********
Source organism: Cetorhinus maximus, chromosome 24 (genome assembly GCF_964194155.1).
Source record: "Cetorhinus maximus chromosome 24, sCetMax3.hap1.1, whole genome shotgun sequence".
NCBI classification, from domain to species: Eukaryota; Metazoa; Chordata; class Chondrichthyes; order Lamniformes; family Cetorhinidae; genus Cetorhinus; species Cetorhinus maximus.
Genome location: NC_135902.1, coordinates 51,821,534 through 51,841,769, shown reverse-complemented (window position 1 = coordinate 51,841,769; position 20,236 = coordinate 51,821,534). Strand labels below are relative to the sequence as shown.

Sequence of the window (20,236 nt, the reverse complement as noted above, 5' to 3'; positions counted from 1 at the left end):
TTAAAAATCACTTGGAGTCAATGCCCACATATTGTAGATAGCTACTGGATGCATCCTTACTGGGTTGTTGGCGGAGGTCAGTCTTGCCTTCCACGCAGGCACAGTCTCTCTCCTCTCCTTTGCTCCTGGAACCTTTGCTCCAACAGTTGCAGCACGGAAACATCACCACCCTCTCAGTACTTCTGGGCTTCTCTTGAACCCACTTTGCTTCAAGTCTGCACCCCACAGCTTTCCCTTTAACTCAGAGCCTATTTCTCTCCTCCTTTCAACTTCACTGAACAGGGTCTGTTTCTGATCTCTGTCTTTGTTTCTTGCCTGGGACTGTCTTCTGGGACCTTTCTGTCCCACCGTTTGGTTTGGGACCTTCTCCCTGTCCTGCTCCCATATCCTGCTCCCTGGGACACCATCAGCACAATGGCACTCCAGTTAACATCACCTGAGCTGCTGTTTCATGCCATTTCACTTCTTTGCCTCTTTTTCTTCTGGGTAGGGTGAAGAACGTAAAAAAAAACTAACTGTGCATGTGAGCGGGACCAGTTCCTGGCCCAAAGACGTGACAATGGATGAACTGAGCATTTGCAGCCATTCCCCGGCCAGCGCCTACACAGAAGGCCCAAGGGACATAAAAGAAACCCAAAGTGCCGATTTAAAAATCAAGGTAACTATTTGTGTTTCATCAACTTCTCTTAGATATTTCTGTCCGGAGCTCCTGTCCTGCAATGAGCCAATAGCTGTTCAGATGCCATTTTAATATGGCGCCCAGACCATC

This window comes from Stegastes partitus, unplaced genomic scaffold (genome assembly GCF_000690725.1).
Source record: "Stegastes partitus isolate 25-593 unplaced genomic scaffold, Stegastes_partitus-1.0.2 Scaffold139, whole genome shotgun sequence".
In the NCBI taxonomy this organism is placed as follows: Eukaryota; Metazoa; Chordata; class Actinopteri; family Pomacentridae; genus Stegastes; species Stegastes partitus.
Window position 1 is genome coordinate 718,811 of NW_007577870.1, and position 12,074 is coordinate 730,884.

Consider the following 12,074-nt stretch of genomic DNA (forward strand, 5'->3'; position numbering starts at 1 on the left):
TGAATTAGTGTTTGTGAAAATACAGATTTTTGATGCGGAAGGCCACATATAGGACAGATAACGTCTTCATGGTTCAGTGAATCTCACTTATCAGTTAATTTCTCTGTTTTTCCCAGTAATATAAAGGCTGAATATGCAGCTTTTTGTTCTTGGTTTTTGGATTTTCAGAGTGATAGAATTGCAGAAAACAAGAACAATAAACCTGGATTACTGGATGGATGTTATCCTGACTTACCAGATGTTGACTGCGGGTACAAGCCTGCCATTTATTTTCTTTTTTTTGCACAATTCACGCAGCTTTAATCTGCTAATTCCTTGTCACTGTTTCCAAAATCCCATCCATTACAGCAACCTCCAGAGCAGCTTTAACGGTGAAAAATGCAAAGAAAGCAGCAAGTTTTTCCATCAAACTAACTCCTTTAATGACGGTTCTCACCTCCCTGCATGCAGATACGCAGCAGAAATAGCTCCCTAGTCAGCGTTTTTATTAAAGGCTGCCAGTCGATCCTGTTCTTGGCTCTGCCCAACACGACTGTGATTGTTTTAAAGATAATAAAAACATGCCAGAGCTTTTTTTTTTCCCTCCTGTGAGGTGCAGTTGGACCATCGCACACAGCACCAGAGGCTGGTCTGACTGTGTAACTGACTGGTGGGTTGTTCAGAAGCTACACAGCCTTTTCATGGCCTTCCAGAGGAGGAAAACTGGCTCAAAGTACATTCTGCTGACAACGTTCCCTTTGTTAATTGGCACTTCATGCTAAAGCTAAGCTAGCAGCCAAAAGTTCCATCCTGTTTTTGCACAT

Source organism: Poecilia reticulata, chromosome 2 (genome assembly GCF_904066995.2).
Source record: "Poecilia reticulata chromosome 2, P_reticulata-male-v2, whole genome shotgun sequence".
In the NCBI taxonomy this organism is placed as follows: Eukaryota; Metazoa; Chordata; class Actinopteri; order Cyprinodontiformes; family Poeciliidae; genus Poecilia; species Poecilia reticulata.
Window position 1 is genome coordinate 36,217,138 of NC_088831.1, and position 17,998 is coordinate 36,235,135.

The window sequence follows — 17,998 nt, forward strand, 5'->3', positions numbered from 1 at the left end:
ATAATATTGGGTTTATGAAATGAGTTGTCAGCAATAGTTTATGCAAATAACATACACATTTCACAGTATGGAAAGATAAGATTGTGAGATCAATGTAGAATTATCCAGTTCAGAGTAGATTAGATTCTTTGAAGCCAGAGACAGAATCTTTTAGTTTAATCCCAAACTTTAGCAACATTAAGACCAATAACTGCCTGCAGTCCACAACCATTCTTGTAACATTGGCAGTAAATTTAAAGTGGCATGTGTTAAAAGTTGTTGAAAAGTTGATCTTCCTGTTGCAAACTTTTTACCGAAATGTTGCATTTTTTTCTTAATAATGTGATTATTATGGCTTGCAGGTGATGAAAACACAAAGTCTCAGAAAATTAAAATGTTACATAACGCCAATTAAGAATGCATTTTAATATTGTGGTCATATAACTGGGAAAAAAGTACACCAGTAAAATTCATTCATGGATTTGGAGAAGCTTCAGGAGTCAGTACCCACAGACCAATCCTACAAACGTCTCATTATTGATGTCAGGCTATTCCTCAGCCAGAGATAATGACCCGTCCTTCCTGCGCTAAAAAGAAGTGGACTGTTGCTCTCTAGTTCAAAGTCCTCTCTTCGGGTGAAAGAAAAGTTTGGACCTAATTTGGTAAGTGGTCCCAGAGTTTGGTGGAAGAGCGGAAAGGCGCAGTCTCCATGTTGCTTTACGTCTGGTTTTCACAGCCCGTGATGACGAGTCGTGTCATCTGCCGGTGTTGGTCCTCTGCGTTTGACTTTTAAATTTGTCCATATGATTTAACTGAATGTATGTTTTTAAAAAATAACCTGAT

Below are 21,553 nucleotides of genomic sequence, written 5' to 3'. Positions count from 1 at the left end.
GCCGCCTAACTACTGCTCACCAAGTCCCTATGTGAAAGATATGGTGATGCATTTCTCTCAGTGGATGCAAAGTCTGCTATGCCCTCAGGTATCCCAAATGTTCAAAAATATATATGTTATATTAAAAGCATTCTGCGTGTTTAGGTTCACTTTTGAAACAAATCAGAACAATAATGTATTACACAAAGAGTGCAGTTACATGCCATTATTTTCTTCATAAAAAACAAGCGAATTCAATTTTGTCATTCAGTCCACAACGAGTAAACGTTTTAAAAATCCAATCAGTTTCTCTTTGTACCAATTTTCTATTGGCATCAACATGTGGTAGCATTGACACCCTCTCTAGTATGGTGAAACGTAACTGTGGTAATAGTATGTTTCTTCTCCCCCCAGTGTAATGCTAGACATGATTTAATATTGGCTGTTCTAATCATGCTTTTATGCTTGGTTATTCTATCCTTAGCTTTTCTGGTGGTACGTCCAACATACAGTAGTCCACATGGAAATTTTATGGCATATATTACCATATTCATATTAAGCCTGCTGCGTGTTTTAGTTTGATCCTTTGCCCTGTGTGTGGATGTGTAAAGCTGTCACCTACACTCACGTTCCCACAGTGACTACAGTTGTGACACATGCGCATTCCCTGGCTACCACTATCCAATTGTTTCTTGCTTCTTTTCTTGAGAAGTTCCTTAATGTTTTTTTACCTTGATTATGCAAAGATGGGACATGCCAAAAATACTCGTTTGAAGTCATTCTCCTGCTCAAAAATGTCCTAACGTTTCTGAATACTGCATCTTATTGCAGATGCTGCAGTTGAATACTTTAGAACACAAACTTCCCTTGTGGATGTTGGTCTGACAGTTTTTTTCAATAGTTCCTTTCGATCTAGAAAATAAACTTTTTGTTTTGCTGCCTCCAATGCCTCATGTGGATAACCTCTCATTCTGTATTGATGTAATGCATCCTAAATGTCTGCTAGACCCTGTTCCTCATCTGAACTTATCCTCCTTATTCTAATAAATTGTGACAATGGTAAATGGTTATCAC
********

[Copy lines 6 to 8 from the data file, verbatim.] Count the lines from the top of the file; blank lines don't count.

TTAAAAATCACTTGGAGTCAATGCCCACATATTGTAGATAGCTACTGGATGCATCCTTACTGGGTTGTTGGCGGAGGTCAGTCTTGCCTTCCACGCAGGCACAGTCTCTCTCCTCTCCTTTGCTCCTGGAACCTTTGCTCCAACAGTTGCAGCACGGAAACATCACCACCCTCTCAGTACTTCTGGGCTTCTCTTGAACCCACTTTGCTTCAAGTCTGCACCCCACAGCTTTCCCTTTAACTCAGAGCCTATTTCTCTCCTCCTTTCAACTTCACTGAACAGGGTCTGTTTCTGATCTCTGTCTTTGTTTCTTGCCTGGGACTGTCTTCTGGGACCTTTCTGTCCCACCGTTTGGTTTGGGACCTTCTCCCTGTCCTGCTCCCATATCCTGCTCCCTGGGACACCATCAGCACAATGGCACTCCAGTTAACATCACCTGAGCTGCTGTTTCATGCCATTTCACTTCTTTGCCTCTTTTTCTTCTGGGTAGGGTGAAGAACGTAAAAAAAAACTAACTGTGCATGTGAGCGGGACCAGTTCCTGGCCCAAAGACGTGACAATGGATGAACTGAGCATTTGCAGCCATTCCCCGGCCAGCGCCTACACAGAAGGCCCAAGGGACATAAAAGAAACCCAAAGTGCCGATTTAAAAATCAAGGTAACTATTTGTGTTTCATCAACTTCTCTTAGATATTTCTGTCCGGAGCTCCTGTCCTGCAATGAGCCAATAGCTGTTCAGATGCCATTTTAATATGGCGCCCAGACCATC

This window comes from Stegastes partitus, unplaced genomic scaffold (genome assembly GCF_000690725.1).
Source record: "Stegastes partitus isolate 25-593 unplaced genomic scaffold, Stegastes_partitus-1.0.2 Scaffold139, whole genome shotgun sequence".